Leo Brown, DeKalb County Schools’ human resources chief, recently demoted to another position, quietly returned to work in late February after more than two months away, officials said.
The Atlanta Journal-Constitution first reported about Brown’s absence in February after district officials were slow to respond to questions about his whereabouts. Brown had last reported in to the office in December. District officials never said whether Brown was working or confirmed his absence.
Instead, they let Brown do that himself. In a statement announcing his demotion, he thanked the district for supporting him through “recent health challenges.” Board member Joyce Morley said she’s concerned she and other board members were never given a reason for Brown’s demotion.
“A lot of times when you hear things, I’m hearing it at the same time,” she told a reporter.
The school district’s history of mismanagement under a different superintendent and board has led to a willingness by parents and the community to focus on and question school decisions. But the district has said little about why an employee reassigned to another department is allowed to keep a salary ($175,000) nearly three times the maximum amount it designates for the position he was demoted to.
Brown was not eligible for sick leave under the Family and Medical Leave Act, having worked for the district less than a year before he left. Officials responded to an open records request for documentation related to Brown’s leave of absence by saying no documents existed.
The district announced Brown would become a compliance officer last month. The position pays a maximum salary of about $64,000 a year, but Brown will keep his former, larger salary until his contract ends June 30.
School board members have addressed ongoing teacher recruitment issues and morale problems with increased frequency in recent months, questioning Brown during their monthly meetings about the continuing trend of many jobs still open, and about what’s being done to step up recruitment efforts. Two months before school ends for the year, the district still has more than 40 teacher vacancies.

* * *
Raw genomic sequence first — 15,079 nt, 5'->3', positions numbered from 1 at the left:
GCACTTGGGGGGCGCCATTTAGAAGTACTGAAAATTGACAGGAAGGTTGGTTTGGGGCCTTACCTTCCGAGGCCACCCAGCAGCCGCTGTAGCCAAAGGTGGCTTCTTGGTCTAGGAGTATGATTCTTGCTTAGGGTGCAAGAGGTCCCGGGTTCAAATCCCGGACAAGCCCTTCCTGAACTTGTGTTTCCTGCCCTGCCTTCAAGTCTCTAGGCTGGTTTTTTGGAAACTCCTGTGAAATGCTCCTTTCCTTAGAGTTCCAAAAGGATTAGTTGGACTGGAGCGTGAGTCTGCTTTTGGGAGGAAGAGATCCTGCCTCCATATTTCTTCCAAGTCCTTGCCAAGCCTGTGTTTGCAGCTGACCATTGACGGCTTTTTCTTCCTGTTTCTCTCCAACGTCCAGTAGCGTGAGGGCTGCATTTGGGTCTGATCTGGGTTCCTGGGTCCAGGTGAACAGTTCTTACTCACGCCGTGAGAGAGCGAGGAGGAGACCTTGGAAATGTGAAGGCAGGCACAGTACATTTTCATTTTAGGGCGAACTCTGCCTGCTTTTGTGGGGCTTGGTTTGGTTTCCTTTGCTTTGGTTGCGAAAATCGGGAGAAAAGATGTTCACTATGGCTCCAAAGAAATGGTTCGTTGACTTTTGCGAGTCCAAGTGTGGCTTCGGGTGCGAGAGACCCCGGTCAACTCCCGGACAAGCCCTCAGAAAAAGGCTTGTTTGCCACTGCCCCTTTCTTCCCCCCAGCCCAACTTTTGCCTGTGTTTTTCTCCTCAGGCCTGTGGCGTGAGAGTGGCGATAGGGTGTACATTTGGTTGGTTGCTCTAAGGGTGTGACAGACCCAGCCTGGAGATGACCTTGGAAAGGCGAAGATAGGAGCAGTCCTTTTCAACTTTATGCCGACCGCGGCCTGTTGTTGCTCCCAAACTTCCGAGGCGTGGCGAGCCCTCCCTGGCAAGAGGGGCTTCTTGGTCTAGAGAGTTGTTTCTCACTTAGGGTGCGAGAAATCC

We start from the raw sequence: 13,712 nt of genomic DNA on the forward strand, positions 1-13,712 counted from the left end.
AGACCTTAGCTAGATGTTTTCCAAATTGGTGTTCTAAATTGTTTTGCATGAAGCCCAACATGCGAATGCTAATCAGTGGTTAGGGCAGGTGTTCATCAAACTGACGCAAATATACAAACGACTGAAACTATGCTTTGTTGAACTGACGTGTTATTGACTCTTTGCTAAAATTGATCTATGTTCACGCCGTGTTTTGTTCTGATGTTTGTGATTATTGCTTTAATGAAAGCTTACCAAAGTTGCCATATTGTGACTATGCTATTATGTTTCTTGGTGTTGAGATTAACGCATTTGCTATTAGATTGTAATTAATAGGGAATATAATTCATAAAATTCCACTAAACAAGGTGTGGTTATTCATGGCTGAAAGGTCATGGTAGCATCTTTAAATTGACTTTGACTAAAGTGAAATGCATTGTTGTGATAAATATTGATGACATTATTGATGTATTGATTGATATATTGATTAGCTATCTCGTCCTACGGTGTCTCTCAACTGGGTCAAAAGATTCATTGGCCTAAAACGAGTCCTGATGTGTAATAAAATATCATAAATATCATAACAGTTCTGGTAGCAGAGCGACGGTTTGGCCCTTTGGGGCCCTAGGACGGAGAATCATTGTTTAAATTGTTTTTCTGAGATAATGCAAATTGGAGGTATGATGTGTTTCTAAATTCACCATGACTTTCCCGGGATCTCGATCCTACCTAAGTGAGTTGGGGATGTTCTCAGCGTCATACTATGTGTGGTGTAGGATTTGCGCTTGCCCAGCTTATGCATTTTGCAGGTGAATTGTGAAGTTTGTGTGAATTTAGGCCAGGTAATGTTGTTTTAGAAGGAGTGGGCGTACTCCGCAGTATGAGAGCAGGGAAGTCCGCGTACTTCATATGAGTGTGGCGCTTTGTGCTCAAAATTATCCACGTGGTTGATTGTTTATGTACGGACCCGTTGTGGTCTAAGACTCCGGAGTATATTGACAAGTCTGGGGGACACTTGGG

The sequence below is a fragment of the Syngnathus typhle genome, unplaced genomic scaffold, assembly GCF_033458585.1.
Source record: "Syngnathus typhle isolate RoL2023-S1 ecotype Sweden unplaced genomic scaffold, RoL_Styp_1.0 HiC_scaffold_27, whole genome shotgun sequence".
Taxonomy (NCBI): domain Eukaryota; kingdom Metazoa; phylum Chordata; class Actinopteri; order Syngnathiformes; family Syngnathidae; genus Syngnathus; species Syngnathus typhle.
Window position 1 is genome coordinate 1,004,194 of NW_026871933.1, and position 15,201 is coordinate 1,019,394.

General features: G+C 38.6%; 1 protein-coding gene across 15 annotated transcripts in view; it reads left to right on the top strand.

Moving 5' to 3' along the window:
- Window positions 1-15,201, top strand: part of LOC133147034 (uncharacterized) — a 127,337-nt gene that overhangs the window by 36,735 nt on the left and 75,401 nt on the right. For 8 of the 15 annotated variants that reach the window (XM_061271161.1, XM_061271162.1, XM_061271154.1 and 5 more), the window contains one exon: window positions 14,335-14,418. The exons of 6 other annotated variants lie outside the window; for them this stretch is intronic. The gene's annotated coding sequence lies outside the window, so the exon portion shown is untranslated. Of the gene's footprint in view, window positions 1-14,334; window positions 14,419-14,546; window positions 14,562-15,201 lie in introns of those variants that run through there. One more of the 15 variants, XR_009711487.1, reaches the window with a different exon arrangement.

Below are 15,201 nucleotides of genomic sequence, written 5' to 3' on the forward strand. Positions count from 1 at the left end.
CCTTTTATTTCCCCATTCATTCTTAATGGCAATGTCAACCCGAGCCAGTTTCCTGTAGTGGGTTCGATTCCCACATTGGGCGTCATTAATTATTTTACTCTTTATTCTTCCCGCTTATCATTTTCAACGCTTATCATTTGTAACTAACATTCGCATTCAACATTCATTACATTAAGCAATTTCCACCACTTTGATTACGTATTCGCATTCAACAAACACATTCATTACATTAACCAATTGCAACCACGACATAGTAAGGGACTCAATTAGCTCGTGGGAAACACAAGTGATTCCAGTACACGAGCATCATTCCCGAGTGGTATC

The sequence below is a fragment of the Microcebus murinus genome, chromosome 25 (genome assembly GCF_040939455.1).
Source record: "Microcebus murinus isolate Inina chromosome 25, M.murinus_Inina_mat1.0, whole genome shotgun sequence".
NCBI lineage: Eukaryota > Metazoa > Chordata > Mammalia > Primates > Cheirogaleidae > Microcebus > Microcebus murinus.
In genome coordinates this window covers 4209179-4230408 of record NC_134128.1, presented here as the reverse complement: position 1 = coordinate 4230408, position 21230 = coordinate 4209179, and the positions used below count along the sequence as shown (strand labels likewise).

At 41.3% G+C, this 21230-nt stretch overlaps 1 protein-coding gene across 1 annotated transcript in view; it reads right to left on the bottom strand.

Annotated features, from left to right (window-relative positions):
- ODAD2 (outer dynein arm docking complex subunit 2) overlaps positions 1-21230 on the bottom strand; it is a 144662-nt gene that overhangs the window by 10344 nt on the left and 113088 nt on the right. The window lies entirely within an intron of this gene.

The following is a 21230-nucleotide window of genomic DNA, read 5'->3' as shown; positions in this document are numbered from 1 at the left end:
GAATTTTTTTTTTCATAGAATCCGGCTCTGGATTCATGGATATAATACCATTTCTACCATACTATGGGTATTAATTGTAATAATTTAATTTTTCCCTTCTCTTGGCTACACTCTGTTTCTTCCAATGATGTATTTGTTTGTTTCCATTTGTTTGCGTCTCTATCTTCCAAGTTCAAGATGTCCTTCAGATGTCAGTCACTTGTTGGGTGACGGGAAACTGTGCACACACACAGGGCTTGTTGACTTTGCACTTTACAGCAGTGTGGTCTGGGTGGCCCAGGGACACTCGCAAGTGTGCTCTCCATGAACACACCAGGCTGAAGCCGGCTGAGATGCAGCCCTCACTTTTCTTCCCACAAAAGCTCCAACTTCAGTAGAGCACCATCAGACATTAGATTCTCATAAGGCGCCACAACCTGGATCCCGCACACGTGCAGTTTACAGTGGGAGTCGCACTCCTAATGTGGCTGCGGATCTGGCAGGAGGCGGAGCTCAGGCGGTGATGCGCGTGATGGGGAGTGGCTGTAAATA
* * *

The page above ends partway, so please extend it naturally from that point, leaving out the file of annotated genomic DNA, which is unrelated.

Board member Stan Jester said he plans to spend some time during the budgeting season look at how the district employs administrative staff.
“At the top of my mind … I’m not sure why we have contracts for our central office staff,” he said. “When somebody is demoted or moved to a position that has a lesser salary, why do they keep their original salary, which often is much more than the salary that position pays? It’s happened several times lately.”
Brown’s absence came as the district struggled to deal with staff woes amid a national teacher shortage. The district has hired more than 80 uncertified teachers since September after being awarded strategic waiver school system status, which allows flexibility from some state rules while holding districts to more strict standards. The district, however, has more vacancies than it did this time last year, when it did not employ uncertified teachers.
Brown was brought to the district by Superintendent Steve Green. The two previously worked together at Kansas City Public Schools.
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